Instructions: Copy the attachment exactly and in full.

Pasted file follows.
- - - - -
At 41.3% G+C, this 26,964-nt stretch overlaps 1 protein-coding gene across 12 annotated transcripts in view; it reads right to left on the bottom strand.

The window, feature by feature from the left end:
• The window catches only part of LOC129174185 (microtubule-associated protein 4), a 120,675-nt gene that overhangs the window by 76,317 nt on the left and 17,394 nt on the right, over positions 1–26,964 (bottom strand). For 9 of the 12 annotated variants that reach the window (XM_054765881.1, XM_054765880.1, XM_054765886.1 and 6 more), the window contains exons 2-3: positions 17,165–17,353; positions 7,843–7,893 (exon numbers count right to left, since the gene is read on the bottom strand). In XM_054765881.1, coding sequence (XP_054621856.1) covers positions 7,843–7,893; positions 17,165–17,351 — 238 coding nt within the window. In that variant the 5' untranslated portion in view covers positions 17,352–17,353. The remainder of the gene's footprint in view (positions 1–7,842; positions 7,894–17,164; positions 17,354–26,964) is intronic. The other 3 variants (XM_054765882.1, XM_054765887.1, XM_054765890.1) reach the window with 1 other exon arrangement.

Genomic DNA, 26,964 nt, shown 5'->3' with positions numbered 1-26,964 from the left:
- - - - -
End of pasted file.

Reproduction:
At 41.3% G+C, this 26,964-nt stretch overlaps 1 protein-coding gene across 12 annotated transcripts in view; it reads right to left on the bottom strand.

The window, feature by feature from the left end:
• The window catches only part of LOC129174185 (microtubule-associated protein 4), a 120,675-nt gene that overhangs the window by 76,317 nt on the left and 17,394 nt on the right, over positions 1–26,964 (bottom strand). For 9 of the 12 annotated variants that reach the window (XM_054765881.1, XM_054765880.1, XM_054765886.1 and 6 more), the window contains exons 2-3: positions 17,165–17,353; positions 7,843–7,893 (exon numbers count right to left, since the gene is read on the bottom strand). In XM_054765881.1, coding sequence (XP_054621856.1) covers positions 7,843–7,893; positions 17,165–17,351 — 238 coding nt within the window. In that variant the 5' untranslated portion in view covers positions 17,352–17,353. The remainder of the gene's footprint in view (positions 1–7,842; positions 7,894–17,164; positions 17,354–26,964) is intronic. The other 3 variants (XM_054765882.1, XM_054765887.1, XM_054765890.1) reach the window with 1 other exon arrangement.

Genomic DNA, 26,964 nt, shown 5'->3' with positions numbered 1-26,964 from the left: